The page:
A parent who has a PC downstairs connected to an ADSL router with WiFi and one or two laptops upstairs, plus PS3/Xbox and probably another WiFi router configured as a bridge is sure as hell a SysAdmin in my book regardless of the paid job. And often it's not about keeping them away from porn or violence but making sure they don't burn out on Facebook or YouTube and do their chores etc and not to mention bandwidth capping.

    OpenDNS and filtering by time and content on the router is the easiest way to go. There are better ways but the more you add on the more complicated it gets.

  26. Bush_rat
    Mushroom

    Too little too late....

    My one, on her own in 3 days, smashed our 60gb bandwidth limit by watching 1.4TB(!!!!!!!!!!!!!!) worth of YouTube!!!! I swear, I think going to dial-up speeds is the only thing that's stopped her(that and I've perma-disconnected her from the wifi network)

    Now my other two are in there teens so I assumed it was them with steam, but to find my pre-10-year-old daughter setting my bandwidth on fire like that just sent me mental!

    Atom bomb because...well...it's what happened to my bandwidth

    1. Goat Jam
      WTF?

      Yes

      In my experience with pre-teen girls, they use youtube as some sort of music streaming service. I've seen them stream the same video clip over and over and over in a background tab whilst doing other stuff in the foreground.

      When asked what they are doing they respond with "listening to the song"

  27. Craig "Spuddleziz" Smith
    Meh

    @graham wilson

    Spot on mate. We had ISDN in our house from 98 onwards and an NT4 server that my dad used for some mad exchange setup he had with a business partner (apparently Demon used to hold your mail for you and forward it to an SMTP port when you came online, off topic and overkill, I know).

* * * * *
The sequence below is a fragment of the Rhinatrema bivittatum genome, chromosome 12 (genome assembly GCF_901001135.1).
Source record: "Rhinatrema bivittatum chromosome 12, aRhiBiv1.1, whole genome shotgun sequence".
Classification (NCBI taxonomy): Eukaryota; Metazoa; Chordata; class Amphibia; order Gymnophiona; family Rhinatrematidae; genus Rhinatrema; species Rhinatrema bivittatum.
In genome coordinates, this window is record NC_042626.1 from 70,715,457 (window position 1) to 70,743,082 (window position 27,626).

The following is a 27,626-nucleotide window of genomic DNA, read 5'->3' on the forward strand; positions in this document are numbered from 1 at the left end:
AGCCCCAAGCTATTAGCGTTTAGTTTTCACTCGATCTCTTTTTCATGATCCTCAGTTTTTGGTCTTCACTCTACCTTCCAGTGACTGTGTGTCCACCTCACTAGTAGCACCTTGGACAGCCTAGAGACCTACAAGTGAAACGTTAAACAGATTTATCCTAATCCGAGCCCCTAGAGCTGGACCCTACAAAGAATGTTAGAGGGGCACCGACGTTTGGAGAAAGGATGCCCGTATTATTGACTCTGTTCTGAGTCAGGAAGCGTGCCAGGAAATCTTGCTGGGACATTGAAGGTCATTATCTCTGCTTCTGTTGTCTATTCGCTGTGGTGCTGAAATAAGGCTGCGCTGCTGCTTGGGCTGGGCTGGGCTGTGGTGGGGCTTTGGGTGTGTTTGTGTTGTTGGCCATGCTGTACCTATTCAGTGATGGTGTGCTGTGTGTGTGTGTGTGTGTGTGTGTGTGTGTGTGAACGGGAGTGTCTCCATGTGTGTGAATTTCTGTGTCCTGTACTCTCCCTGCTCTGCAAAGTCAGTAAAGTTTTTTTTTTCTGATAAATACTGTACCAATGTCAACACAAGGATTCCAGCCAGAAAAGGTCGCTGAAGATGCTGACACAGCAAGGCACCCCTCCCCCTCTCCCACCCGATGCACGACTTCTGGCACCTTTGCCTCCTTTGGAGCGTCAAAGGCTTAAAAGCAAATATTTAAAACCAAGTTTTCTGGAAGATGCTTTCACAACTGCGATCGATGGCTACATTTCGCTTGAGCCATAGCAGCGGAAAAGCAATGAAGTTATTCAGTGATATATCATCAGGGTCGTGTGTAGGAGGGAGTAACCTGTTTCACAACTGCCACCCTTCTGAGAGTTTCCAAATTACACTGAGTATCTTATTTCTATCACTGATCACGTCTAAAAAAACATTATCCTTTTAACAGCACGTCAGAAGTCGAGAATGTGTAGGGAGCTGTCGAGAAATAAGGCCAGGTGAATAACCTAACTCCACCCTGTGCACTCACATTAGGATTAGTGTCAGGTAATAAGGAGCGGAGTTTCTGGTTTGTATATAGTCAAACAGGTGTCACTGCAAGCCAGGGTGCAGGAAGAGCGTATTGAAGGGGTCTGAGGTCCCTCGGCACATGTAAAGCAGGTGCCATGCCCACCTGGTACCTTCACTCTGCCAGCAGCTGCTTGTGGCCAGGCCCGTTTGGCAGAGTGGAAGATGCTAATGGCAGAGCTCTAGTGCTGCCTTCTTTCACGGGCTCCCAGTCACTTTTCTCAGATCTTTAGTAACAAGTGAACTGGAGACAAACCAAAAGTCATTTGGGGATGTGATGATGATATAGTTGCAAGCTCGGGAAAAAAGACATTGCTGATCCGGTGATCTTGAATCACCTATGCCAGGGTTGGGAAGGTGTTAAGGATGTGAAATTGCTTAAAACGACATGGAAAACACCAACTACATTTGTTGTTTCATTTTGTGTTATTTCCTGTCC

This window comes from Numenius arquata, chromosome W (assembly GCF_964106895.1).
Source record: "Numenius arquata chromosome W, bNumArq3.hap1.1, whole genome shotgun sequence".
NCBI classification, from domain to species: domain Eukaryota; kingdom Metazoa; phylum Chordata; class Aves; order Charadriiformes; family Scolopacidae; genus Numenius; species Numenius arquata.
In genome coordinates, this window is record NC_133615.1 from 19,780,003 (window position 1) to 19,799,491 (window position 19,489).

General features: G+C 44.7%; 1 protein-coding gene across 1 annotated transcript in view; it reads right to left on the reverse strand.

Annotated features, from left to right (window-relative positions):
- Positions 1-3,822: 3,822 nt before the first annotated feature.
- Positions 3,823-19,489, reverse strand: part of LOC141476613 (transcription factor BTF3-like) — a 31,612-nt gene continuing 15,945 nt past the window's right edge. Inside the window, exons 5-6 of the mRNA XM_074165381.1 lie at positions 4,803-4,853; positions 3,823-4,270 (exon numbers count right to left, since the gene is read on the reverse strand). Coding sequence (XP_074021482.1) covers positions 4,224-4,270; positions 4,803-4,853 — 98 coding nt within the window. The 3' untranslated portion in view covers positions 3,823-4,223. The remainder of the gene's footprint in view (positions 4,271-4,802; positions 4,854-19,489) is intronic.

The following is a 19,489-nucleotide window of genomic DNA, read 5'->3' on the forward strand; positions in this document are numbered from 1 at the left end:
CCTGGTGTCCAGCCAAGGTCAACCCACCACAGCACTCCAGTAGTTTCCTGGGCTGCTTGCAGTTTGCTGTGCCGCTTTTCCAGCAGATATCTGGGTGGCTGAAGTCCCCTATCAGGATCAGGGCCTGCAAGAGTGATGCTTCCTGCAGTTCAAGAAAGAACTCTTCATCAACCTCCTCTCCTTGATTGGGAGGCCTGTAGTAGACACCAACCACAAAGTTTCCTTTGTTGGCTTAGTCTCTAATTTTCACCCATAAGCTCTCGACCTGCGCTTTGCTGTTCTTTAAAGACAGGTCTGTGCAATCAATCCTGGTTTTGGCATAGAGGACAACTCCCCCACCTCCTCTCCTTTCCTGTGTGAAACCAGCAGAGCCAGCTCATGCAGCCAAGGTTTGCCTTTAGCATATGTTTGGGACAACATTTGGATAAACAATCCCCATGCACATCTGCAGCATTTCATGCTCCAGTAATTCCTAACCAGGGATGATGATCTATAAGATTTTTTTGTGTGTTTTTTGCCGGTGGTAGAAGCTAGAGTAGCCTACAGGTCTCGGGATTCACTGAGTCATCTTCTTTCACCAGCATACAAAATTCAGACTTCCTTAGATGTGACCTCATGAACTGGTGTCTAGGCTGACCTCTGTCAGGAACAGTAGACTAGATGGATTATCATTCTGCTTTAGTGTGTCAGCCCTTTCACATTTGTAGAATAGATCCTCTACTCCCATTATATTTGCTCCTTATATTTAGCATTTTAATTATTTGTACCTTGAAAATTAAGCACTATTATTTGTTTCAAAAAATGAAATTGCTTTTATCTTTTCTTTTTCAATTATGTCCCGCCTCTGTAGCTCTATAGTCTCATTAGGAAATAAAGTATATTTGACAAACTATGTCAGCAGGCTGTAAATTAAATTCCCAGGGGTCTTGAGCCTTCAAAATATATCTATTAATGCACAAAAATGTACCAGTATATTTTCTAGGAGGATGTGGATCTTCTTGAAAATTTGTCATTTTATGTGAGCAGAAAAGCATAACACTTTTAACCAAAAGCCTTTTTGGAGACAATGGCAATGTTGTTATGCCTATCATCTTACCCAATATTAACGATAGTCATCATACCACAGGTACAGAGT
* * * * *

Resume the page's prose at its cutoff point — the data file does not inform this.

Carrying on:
I figured out I could dual channel this connection and get 128kbps. He and his business partner locked this machine down to the max, but I got round all of it, had my own freeserve account, the works. Set it up as a gateway and away I went on my own presumed non-internet pc. Oh the horror. Racked up a £600 bill in a quarter in 1999 or 2000 thanks to good old napster. Needless to say my dad figured out why his mail wasn't coming through as regularly as before.

    I am amazed at how tech savvy my nieces and nephews are, and I have no doubt any child who has restrictions imposed on them and a desire to circumvent them, will.

    Block the worst the internet has to offer, and hope for the best, I'm not sure making the block obvious is going to have a positive effect. Talk to them and maybe, just maybe, the curiosity wont kill the innocence!

  28. jake Silver badge

    Simple.

    My kid's terminal, and later computer, was in family space, not her bedroom. Today, she appreciates why I handled it this way. We're over a quarter century on, and her infant daughter will grow up the same way.